I was born in 1943 in Indianapolis IN, where, disillusioned after Princeton, my father had bought a farm outside the city with two farm houses so could be taught farming by a tenant farmer.
Right after the attack Pearl Harbor he enlisted, and moved us back into town to live with my maternal grandmother while he was at OTC and on maneuvers. After being commissioned, because of his experience in the Princeton eating clubs during Depression and his resulting concern about race relations in US, he insisted on being assigned to 92nd Division (a division with white officers, black soldiers).
Right after my birth his division was sent to Italy. They fought fiercely in the Alpi Apuane, just inland from the Tyrrhenian coast near Pisa and Forte dei Marmi. After VE day the army lacked enough troop ships to ferry troops to the Pacific, so my father, along with other soldiers was taken to Florence and where they were encouraged to volunteer to teach GI's. My father, who had never been abroad before the War, taught calculus each morning and explored Florence each afternoon. He fell in love with its every aspect of the city, went back to Indianapolis at War's end, sold the farm, and moved us to the University of Chicago so he could get a doctorate in Italian Art History. Next we moved to the beautiful country outside of Florence, where he and my mother, who was no stranger to Europe from pre-war days, led an idyllic life.
This long account I hope explains how Italian culture plus living in the country have provided inspiration for the kind of ceramics I make.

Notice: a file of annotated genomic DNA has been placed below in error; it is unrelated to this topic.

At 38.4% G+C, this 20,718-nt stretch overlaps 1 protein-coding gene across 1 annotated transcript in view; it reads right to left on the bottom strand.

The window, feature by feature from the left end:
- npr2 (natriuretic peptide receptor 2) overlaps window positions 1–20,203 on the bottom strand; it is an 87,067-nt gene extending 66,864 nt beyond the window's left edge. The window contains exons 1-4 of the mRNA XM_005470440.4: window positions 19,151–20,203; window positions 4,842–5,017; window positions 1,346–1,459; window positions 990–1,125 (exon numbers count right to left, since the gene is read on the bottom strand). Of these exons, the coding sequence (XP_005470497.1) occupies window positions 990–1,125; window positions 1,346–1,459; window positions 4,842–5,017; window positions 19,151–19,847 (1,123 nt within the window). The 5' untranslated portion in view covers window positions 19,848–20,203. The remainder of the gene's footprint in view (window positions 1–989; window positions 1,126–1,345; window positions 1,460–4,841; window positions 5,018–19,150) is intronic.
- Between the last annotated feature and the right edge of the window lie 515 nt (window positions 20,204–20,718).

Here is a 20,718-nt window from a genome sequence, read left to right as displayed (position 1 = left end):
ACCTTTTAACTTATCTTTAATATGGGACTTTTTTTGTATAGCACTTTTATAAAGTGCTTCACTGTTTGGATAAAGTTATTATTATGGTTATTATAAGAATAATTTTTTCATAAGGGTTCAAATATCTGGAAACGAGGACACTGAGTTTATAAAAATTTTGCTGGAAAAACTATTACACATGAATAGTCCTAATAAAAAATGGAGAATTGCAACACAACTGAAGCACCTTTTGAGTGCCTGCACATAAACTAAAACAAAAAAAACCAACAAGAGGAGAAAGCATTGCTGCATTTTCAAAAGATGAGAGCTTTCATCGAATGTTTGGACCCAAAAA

After some years we returned to the US, I went off to Harvard, did reasonably well, and graduated in Geology after spending two years as a Fine Arts major. However I felt certain I wanted to avoid spending the rest of my life at a desk. There followed working for geologists, then teaching grade school, and marriage to my academic husband. The next year we moved to Princeton NJ, where I worked in a nursery school, then in the geochemistry lab at Princeton. We then had children, after which I spent a number of years in full time child rearing.
Meanwhile I was exploring what I wanted to do after full time mothering, and I settled on ceramics which I had loved ever since my days of eating off of Italian maiolica. I started with a class one morning a week in the University Pottery, run by Toshiko Takaezu, but soon graduated to classes at Greenwich House Pottery and the 92nd Street YMCA in NYC. First I worked with Mikhail Zakin, then Marge Israel, and then, after a year at the College for Further Ed in Oxford, UK, we came back to the US. Soon we moved to Cambridge, where I was fortunate to take classes at the Radcliffe Pottery, with Makoto Yabe and Warren Mather. Warren and his wife, Nancy Selvage who headed the pottery, encouraged me to apply to graduate schools in Ceramics. Eventually I was admitted to the MFA program at RISD, and spent 3 nights a week in Providence for two years. On returning to Cambridge I worked at what became the Harvard Ceramics Studio in Allston, taught there for twenty years but continued to have a private space for another eight years. Meanwhile we had finally bought land in Chilmark, on Martha's Vineyard. I made thousands of slip cast tiles for the house we had built and eventually a studio where I was able put up the kiln I had first built in 1977 in Princeton, then moved to our garage in Cambridge.
I fired that kiln as a reduction kiln for a number of years, then adapted it for soda firing, until my arthritis made it impossible to continue that. The kiln was dismantled and re-purposed as a wood fired pizza oven by someone else. Now I struggle with the digital aspects of a wonderful new Bailey Reduction kiln. I don't get to fire it often, since now we spend all winter in Cambridge where our two grandchildren live, but I really hope to manage another ten years before death or arthritis - or now COVID-19 - overcome me.
I feel very lucky and just love making pots.